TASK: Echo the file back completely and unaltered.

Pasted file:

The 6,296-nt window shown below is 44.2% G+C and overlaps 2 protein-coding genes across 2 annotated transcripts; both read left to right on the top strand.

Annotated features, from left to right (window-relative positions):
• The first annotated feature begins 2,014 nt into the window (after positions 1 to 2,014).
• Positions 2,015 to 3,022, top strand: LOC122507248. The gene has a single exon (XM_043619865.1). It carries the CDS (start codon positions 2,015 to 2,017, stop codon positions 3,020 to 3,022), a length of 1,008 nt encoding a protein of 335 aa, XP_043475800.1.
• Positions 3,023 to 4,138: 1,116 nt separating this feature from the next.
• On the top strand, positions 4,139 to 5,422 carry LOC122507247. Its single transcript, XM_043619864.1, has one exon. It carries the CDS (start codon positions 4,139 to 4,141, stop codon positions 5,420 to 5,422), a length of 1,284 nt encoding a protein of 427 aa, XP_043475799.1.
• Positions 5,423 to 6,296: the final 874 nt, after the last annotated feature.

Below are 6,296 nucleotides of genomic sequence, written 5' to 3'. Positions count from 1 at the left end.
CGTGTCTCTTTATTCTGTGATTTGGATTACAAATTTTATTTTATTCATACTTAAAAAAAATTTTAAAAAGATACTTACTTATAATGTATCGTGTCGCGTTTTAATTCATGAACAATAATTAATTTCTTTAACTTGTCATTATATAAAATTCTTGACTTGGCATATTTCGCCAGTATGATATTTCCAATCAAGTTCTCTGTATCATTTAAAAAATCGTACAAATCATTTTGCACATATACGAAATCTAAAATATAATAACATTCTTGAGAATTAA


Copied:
The 6,296-nt window shown below is 44.2% G+C and overlaps 2 protein-coding genes across 2 annotated transcripts; both read left to right on the top strand.

Annotated features, from left to right (window-relative positions):
• The first annotated feature begins 2,014 nt into the window (after positions 1 to 2,014).
• Positions 2,015 to 3,022, top strand: LOC122507248. The gene has a single exon (XM_043619865.1). It carries the CDS (start codon positions 2,015 to 2,017, stop codon positions 3,020 to 3,022), a length of 1,008 nt encoding a protein of 335 aa, XP_043475800.1.
• Positions 3,023 to 4,138: 1,116 nt separating this feature from the next.
• On the top strand, positions 4,139 to 5,422 carry LOC122507247. Its single transcript, XM_043619864.1, has one exon. It carries the CDS (start codon positions 4,139 to 4,141, stop codon positions 5,420 to 5,422), a length of 1,284 nt encoding a protein of 427 aa, XP_043475799.1.
• Positions 5,423 to 6,296: the final 874 nt, after the last annotated feature.

Below are 6,296 nucleotides of genomic sequence, written 5' to 3'. Positions count from 1 at the left end.
CGTGTCTCTTTATTCTGTGATTTGGATTACAAATTTTATTTTATTCATACTTAAAAAAAATTTTAAAAAGATACTTACTTATAATGTATCGTGTCGCGTTTTAATTCATGAACAATAATTAATTTCTTTAACTTGTCATTATATAAAATTCTTGACTTGGCATATTTCGCCAGTATGATATTTCCAATCAAGTTCTCTGTATCATTTAAAAAATCGTACAAATCATTTTGCACATATACGAAATCTAAAATATAATAACATTCTTGAGAATTAA